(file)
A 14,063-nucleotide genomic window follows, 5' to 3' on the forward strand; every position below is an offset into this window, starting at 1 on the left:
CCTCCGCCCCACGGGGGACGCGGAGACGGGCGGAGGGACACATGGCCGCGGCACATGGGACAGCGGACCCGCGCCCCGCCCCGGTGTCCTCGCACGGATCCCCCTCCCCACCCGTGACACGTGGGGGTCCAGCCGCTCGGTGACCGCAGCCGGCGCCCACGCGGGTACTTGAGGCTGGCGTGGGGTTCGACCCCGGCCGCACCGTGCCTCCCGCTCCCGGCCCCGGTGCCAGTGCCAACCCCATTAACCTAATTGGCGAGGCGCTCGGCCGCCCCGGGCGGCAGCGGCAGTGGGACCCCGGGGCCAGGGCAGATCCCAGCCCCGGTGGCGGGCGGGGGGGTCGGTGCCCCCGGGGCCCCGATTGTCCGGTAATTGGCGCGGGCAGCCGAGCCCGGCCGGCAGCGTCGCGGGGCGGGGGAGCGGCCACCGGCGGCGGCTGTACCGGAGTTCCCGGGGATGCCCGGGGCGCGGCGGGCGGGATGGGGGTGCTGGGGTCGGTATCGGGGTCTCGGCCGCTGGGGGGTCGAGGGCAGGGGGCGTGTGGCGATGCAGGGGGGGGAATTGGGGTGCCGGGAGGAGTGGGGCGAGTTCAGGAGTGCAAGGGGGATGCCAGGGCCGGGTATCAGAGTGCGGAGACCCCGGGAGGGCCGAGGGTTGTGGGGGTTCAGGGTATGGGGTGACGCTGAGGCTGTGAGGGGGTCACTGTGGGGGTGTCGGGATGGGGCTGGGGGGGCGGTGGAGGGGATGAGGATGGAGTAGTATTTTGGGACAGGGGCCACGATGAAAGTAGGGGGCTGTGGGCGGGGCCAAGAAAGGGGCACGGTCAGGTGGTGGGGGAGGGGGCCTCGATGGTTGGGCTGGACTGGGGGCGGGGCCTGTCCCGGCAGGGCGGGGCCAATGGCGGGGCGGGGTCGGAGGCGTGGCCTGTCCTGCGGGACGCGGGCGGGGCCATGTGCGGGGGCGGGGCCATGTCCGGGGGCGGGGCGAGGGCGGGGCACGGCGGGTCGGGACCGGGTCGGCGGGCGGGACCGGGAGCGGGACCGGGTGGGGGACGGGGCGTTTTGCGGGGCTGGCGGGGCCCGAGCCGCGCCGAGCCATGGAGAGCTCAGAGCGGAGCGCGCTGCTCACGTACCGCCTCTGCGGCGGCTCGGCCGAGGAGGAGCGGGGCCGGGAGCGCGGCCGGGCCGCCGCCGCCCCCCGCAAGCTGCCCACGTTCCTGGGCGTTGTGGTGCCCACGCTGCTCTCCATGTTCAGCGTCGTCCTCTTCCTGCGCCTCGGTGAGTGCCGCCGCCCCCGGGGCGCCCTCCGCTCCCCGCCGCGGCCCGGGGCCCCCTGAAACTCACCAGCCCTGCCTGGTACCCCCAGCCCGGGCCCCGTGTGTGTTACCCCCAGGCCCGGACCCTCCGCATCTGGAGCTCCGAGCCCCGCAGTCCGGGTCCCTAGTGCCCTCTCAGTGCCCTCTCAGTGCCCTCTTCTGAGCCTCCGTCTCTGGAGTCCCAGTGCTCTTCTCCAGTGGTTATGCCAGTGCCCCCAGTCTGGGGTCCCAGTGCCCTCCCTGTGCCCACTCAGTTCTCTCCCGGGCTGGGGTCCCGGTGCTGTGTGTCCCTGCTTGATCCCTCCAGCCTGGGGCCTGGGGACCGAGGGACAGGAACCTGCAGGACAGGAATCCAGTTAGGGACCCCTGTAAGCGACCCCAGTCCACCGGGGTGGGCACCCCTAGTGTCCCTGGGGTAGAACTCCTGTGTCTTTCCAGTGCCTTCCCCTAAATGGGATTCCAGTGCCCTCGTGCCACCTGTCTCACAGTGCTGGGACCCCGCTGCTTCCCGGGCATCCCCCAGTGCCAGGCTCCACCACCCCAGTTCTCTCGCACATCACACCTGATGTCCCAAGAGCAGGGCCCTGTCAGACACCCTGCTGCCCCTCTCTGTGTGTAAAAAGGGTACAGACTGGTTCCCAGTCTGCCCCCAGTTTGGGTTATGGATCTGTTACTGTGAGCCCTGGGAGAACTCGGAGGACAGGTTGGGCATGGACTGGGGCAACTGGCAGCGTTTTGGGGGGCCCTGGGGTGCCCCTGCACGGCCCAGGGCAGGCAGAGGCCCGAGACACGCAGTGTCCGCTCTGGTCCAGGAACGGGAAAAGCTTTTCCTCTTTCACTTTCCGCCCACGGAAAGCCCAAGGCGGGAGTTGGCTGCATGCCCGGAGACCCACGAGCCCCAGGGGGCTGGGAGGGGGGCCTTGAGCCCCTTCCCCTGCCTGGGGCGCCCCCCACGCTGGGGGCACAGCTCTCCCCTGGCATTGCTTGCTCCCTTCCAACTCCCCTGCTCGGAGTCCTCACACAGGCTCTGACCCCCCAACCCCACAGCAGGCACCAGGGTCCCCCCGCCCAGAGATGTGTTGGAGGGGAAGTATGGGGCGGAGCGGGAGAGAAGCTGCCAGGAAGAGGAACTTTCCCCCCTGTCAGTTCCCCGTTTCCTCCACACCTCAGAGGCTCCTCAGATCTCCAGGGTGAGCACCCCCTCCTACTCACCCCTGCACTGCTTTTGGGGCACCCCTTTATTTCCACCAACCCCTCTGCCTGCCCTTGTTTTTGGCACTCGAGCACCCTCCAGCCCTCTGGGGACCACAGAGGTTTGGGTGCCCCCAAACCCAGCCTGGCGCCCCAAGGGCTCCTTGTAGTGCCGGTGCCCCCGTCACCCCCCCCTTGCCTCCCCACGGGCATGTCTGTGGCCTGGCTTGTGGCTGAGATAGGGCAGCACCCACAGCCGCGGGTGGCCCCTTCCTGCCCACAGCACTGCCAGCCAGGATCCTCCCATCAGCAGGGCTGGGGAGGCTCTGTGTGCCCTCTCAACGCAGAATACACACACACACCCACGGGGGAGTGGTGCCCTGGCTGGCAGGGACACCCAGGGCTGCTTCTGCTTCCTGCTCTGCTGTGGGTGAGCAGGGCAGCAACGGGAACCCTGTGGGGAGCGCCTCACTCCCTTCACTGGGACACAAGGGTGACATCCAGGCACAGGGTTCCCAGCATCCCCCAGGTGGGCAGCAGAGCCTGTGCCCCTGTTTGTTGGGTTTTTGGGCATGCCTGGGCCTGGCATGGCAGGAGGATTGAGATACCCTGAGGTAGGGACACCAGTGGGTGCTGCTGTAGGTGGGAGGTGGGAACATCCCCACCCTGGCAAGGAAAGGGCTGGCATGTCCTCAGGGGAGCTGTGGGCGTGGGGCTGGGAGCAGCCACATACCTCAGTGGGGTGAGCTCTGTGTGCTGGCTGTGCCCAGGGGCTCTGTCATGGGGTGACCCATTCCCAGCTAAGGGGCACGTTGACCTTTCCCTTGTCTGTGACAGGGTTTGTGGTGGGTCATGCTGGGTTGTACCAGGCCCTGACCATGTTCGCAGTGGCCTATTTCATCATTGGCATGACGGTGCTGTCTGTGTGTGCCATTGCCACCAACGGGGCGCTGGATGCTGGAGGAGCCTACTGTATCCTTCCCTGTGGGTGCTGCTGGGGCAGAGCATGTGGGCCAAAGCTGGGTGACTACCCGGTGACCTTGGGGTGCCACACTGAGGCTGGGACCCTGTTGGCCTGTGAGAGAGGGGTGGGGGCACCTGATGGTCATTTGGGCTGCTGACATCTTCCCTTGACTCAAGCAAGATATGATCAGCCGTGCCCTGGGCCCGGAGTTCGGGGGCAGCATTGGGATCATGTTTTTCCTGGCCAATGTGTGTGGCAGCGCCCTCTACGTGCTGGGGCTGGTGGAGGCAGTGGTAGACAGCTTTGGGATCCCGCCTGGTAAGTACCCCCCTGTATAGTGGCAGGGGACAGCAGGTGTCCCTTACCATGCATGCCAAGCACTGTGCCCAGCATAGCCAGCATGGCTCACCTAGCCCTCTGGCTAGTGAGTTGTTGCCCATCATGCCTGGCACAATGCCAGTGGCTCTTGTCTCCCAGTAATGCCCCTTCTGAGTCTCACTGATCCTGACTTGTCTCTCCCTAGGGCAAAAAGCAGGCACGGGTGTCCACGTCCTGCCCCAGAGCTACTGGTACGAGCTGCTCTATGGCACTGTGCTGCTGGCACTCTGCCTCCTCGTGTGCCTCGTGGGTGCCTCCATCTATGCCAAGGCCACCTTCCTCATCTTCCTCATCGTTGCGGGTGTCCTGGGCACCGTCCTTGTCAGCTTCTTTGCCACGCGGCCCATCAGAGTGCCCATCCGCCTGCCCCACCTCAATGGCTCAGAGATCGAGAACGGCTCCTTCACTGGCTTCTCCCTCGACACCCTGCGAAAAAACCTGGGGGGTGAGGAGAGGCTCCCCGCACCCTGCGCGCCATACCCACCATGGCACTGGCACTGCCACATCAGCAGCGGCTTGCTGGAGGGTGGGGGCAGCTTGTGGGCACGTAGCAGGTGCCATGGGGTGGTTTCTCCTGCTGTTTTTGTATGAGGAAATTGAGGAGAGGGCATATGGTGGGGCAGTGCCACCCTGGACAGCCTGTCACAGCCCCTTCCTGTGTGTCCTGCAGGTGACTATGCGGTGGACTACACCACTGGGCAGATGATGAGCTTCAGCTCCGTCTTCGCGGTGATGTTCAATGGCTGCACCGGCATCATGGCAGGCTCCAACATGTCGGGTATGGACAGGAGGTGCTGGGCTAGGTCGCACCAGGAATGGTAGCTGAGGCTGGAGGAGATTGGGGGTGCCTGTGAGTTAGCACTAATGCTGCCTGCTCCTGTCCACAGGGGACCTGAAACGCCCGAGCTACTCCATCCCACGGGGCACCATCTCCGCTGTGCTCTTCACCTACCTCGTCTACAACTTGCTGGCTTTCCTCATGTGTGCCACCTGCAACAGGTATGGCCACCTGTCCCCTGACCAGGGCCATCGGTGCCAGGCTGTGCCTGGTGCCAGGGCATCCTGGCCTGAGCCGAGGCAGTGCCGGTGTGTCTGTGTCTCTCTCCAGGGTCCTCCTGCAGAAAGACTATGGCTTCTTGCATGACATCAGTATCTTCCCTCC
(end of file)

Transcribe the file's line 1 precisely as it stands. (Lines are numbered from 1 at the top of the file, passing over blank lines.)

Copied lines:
A 14,063-nucleotide genomic window follows, 5' to 3' on the forward strand; every position below is an offset into this window, starting at 1 on the left: